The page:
It is clear that researchers and the public need something
around which they can rally, but what should it be?
We have been pondering an important question: Do we need a Sputnik for fundamental science? We have become convinced that we do, which leads us to another question: What might our Sputnik be?
The need for increased funding for research and training became a national priority 55 years ago after the launch of the first artificial satellite, Sputnik 1, by the former Soviet Union. Sputnik inspired President Kennedy in 1961 to challenge NASA to put a man on the moon and return him to Earth before the close of that decade.
This challenge reawakened a national interest in science and support for funding of both applied and fundamental research. These investments paid off in many ways. The 1960s spawned a number of scientific discoveries — the first laser, the first kidney transplant, the first commercial communication satellite, the first human heart transplant and the first handheld calculator. NASA directed a successful round-trip manned flight to the moon in 1969. In addition, advances in our understanding of basic biomedical science, physics and astrophysics led to technological advances that today are part of everyday life.
But now the nation appears to have lost sight of the role of science and the need to maintain funding for science. What do we need to do to spur enthusiasm in lawmakers and the general public for fundamental research similar to the enthusiasm that was present after Sputnik?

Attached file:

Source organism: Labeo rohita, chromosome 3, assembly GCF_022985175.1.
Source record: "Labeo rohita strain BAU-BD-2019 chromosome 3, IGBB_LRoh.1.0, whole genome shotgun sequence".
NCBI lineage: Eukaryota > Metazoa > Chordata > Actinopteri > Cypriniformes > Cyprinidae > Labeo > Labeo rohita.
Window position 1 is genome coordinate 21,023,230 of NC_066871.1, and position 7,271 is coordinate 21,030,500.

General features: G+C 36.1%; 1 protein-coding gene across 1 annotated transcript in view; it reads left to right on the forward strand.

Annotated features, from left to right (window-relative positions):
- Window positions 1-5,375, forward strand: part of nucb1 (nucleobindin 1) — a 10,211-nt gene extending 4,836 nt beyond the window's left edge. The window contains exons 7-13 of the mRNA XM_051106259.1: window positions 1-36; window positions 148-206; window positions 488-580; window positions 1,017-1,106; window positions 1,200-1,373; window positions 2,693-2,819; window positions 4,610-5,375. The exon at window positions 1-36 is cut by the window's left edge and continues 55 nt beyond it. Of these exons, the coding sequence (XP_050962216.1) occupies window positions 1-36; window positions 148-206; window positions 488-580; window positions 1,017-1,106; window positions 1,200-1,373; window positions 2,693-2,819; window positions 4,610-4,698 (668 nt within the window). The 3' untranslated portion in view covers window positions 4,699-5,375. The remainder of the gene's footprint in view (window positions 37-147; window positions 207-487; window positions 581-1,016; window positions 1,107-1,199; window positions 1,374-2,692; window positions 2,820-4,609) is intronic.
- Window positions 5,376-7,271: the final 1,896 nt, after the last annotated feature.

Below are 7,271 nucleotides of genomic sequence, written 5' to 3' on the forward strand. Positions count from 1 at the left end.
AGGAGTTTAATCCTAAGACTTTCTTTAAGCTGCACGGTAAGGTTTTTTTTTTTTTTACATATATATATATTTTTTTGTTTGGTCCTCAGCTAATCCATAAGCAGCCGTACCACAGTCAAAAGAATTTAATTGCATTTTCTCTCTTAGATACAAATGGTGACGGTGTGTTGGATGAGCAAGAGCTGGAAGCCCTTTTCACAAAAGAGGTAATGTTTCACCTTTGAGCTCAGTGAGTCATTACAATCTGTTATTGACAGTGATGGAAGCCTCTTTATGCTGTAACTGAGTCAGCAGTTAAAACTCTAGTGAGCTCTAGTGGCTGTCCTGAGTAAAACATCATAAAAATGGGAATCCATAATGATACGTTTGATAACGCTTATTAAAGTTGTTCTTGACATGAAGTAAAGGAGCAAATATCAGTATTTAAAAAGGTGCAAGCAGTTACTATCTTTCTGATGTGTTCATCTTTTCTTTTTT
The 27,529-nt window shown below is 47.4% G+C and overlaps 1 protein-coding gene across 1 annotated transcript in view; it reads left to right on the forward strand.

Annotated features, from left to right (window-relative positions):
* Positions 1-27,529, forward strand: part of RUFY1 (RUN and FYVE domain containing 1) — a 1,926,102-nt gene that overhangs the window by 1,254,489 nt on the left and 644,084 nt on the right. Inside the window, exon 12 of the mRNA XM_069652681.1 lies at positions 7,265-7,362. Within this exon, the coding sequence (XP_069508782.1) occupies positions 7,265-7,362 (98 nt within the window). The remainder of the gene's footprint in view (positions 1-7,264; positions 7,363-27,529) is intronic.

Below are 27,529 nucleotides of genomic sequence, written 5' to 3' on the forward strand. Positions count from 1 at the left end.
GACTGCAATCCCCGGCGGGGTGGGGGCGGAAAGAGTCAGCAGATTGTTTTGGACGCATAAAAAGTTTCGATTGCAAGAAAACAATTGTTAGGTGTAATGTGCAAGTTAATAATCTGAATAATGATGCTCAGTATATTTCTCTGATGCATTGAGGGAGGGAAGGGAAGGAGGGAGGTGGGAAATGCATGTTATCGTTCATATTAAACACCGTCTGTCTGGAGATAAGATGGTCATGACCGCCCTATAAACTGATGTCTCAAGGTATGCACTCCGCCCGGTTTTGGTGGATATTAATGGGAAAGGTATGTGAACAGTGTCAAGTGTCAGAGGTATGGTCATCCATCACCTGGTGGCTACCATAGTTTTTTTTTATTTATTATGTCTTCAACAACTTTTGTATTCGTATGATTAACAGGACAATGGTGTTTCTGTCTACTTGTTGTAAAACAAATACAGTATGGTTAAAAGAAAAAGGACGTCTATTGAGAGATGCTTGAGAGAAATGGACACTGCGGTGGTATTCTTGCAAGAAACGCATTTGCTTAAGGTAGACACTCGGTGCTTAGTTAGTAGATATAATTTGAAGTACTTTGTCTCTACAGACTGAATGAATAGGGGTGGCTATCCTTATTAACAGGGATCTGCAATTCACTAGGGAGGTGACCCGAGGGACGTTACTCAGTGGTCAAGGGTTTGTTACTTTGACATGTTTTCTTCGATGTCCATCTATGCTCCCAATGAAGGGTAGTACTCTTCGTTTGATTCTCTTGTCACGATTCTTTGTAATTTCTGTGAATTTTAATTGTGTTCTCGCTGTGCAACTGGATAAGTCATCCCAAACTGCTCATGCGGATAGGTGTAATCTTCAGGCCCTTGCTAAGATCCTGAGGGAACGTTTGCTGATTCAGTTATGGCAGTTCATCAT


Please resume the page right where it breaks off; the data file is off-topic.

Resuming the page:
First, let’s look at why the launch of Sputnik was so effective. One obvious and important reason is national pride: The Russians were beating us! But today, because of rapid communication and other factors, the scientific community is global. Appealing to national pride alone is not only short-sighted but counterproductive. Clearly, global scientific collaboration is necessary. Focusing on national competition could damage collaborations important for future advances and discoveries.
Today, when we do engage in public discourse about science, we often hear the refrain, “We put a man on the moon in 10 years, so why can’t we cure cancer?” What people fail to realize, and what scientists fail to communicate effectively, is that we understood the laws of physics and essential aspects of cosmology necessary to put someone on the moon and return them to Earth. But we don’t understand all the rules of cancer and a variety of other diseases and destructive natural phenomena. That’s why we need to support fundamental research!
Clearly, it’s a major challenge to convince the general public once again of the vital role of science, especially fundamental research, to maintain and improve our lifestyles and lives. So we are putting the question to you: How can we inspire widespread support for advances in fundamental research that provide the foundations on which practical discoveries and applications depend? Which mission or cause do you think could be the Sputnik of fundamental science?
Daniel M. Raben (email@example.com
) is a professor of biological chemistry at the Johns Hopkins University of School of Medicine. Joseph J. Baldassare (firstname.lastname@example.org
) is a professor of pharmacological and physiological science at the St. Louis University School of Medicine.